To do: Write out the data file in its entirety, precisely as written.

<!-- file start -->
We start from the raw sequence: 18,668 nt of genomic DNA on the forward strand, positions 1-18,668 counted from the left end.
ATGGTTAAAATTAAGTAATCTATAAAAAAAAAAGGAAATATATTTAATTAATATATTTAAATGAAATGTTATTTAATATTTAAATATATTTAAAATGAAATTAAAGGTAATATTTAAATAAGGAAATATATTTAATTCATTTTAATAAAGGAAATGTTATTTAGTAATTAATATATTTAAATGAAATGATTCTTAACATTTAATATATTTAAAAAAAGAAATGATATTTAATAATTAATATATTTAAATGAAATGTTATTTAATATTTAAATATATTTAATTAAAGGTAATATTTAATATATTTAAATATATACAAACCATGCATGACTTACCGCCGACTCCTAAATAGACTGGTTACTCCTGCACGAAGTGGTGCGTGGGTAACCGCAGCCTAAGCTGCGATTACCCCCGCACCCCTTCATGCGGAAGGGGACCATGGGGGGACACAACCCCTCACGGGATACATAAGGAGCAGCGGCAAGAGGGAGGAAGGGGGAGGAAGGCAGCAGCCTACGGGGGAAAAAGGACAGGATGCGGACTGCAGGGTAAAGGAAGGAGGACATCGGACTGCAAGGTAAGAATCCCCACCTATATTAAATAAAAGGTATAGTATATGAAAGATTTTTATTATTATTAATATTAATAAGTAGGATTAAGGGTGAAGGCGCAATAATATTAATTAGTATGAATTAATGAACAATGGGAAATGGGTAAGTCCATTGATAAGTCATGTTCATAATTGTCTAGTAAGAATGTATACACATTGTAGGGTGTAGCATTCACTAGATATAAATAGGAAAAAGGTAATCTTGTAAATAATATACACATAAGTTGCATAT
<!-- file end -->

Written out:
We start from the raw sequence: 18,668 nt of genomic DNA on the forward strand, positions 1-18,668 counted from the left end.
ATGGTTAAAATTAAGTAATCTATAAAAAAAAAAGGAAATATATTTAATTAATATATTTAAATGAAATGTTATTTAATATTTAAATATATTTAAAATGAAATTAAAGGTAATATTTAAATAAGGAAATATATTTAATTCATTTTAATAAAGGAAATGTTATTTAGTAATTAATATATTTAAATGAAATGATTCTTAACATTTAATATATTTAAAAAAAGAAATGATATTTAATAATTAATATATTTAAATGAAATGTTATTTAATATTTAAATATATTTAATTAAAGGTAATATTTAATATATTTAAATATATACAAACCATGCATGACTTACCGCCGACTCCTAAATAGACTGGTTACTCCTGCACGAAGTGGTGCGTGGGTAACCGCAGCCTAAGCTGCGATTACCCCCGCACCCCTTCATGCGGAAGGGGACCATGGGGGGACACAACCCCTCACGGGATACATAAGGAGCAGCGGCAAGAGGGAGGAAGGGGGAGGAAGGCAGCAGCCTACGGGGGAAAAAGGACAGGATGCGGACTGCAGGGTAAAGGAAGGAGGACATCGGACTGCAAGGTAAGAATCCCCACCTATATTAAATAAAAGGTATAGTATATGAAAGATTTTTATTATTATTAATATTAATAAGTAGGATTAAGGGTGAAGGCGCAATAATATTAATTAGTATGAATTAATGAACAATGGGAAATGGGTAAGTCCATTGATAAGTCATGTTCATAATTGTCTAGTAAGAATGTATACACATTGTAGGGTGTAGCATTCACTAGATATAAATAGGAAAAAGGTAATCTTGTAAATAATATACACATAAGTTGCATAT